The Europeans could look down upon the natives even at sea level, so their pursuit of hilltops must have been purely for pleasant weather. A whiff of their own homes. It was an obsession that would give free India its prized hill stations, Shillong being one of the more famous.
The beginnings of what would be called the ‘Scotland of the East’ go back to 1862-64, when the British obtained two large plots in the Khasi Hills in the North-East through their sharpest weapon – coercive negotiations. The agreement was extracted from Mylliem, one of the 25 Khasi states ruled by elected rajas.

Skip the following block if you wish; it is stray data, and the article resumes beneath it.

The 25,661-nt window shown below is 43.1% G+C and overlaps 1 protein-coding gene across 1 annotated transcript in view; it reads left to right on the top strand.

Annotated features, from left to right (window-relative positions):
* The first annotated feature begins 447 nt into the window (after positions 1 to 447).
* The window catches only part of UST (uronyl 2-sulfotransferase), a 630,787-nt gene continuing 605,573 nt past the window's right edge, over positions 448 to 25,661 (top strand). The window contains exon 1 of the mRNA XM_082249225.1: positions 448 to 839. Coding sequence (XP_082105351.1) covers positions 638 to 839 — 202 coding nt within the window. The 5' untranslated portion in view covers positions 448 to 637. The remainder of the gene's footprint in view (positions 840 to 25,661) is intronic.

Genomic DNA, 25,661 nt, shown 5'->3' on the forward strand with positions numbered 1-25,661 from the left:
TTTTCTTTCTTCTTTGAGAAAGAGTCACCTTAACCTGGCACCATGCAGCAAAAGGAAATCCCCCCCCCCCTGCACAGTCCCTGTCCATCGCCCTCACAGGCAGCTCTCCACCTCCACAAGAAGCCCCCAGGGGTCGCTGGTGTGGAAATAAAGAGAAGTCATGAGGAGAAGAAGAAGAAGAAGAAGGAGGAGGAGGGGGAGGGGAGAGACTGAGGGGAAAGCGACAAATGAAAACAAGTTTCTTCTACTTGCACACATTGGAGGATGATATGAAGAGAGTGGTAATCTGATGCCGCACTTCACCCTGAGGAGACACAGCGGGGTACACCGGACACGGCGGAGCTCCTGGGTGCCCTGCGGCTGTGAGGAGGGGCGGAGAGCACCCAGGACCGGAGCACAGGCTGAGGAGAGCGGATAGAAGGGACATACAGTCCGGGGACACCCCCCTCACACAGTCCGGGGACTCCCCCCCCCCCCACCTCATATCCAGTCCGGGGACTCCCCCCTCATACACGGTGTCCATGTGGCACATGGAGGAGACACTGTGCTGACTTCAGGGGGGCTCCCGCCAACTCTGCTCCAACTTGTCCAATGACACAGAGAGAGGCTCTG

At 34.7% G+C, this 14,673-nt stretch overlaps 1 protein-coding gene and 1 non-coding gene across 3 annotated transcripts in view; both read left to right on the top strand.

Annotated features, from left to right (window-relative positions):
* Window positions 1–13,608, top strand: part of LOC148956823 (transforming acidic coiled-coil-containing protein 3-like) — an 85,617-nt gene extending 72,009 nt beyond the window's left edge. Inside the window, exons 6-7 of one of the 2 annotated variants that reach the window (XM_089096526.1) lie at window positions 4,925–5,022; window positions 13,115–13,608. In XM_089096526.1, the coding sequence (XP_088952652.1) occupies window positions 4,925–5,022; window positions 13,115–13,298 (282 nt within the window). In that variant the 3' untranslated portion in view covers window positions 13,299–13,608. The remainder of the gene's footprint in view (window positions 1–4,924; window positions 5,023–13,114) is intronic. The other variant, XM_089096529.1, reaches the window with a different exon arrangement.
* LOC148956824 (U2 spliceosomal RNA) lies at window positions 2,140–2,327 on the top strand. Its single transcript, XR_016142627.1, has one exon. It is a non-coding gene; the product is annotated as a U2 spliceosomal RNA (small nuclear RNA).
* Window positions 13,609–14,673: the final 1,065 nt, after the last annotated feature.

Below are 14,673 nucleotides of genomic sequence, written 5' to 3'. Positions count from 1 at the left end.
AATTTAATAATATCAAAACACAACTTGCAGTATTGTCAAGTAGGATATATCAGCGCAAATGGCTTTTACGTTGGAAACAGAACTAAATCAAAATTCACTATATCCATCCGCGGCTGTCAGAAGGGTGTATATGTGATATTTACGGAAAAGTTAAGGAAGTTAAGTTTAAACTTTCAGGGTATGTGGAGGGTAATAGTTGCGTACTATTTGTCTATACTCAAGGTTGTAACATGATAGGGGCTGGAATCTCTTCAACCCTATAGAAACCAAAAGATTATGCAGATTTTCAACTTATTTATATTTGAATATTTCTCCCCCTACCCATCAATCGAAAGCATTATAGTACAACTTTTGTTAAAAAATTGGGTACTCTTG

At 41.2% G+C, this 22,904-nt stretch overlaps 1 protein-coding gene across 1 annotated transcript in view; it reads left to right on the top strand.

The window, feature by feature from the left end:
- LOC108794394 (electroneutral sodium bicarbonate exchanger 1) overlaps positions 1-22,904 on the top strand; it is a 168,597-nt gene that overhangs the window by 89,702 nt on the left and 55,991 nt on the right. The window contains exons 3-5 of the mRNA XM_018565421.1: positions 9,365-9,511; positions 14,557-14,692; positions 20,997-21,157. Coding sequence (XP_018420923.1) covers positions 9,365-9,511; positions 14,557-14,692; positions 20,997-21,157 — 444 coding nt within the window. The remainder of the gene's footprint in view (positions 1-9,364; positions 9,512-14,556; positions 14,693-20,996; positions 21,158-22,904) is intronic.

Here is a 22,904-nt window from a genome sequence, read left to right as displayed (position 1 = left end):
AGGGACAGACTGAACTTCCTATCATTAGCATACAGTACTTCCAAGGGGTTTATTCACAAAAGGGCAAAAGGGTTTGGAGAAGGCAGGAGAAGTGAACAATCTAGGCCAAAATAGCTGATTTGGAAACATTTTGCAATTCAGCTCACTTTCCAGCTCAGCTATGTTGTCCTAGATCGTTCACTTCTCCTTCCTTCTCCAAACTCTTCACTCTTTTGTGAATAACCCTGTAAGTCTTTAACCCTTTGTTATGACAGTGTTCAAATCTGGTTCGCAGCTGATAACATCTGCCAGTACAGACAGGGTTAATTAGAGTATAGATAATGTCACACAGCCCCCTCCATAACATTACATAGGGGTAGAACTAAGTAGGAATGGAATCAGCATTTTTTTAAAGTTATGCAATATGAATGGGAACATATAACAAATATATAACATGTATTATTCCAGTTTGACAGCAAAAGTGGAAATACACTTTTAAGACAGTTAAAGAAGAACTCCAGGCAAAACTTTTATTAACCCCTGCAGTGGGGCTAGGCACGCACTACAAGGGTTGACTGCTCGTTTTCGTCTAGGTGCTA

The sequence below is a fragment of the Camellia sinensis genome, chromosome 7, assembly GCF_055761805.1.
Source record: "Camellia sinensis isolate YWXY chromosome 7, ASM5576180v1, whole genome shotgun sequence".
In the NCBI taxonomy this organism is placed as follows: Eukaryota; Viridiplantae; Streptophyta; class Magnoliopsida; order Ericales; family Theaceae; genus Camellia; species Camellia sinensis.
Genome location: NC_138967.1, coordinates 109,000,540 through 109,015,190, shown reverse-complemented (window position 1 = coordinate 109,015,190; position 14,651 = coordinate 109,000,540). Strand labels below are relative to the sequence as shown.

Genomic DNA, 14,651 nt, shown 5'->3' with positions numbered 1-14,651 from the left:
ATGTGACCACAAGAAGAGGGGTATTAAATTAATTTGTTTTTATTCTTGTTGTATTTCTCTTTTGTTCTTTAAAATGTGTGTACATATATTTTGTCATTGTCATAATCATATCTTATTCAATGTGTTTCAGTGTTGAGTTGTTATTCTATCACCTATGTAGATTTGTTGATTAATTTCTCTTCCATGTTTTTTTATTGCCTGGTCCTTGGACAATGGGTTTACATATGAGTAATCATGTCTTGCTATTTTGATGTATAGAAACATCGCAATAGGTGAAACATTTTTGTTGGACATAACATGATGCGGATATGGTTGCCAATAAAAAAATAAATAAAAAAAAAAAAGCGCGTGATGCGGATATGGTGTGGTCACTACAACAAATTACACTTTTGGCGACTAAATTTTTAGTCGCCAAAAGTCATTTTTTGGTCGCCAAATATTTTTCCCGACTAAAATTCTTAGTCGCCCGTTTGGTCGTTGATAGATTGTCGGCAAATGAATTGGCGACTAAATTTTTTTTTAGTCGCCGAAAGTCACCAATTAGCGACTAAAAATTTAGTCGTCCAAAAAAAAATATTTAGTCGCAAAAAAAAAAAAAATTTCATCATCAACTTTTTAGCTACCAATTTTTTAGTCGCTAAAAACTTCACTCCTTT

Shillong is a pleasant 3-hour ride from Guwahati and as the city approaches, nature suddenly seems to put on its best face. All along the road, the scenes are laid out in true splendour and viewing points are hoisted to vantage heights. And as soon as you reach Umiam Lake, a little before Shillong, the mercury drops dramatically– as much as by 10 degrees in summer. Non-partisan nature must have extended such a welcome even to Britishers who wandered this far.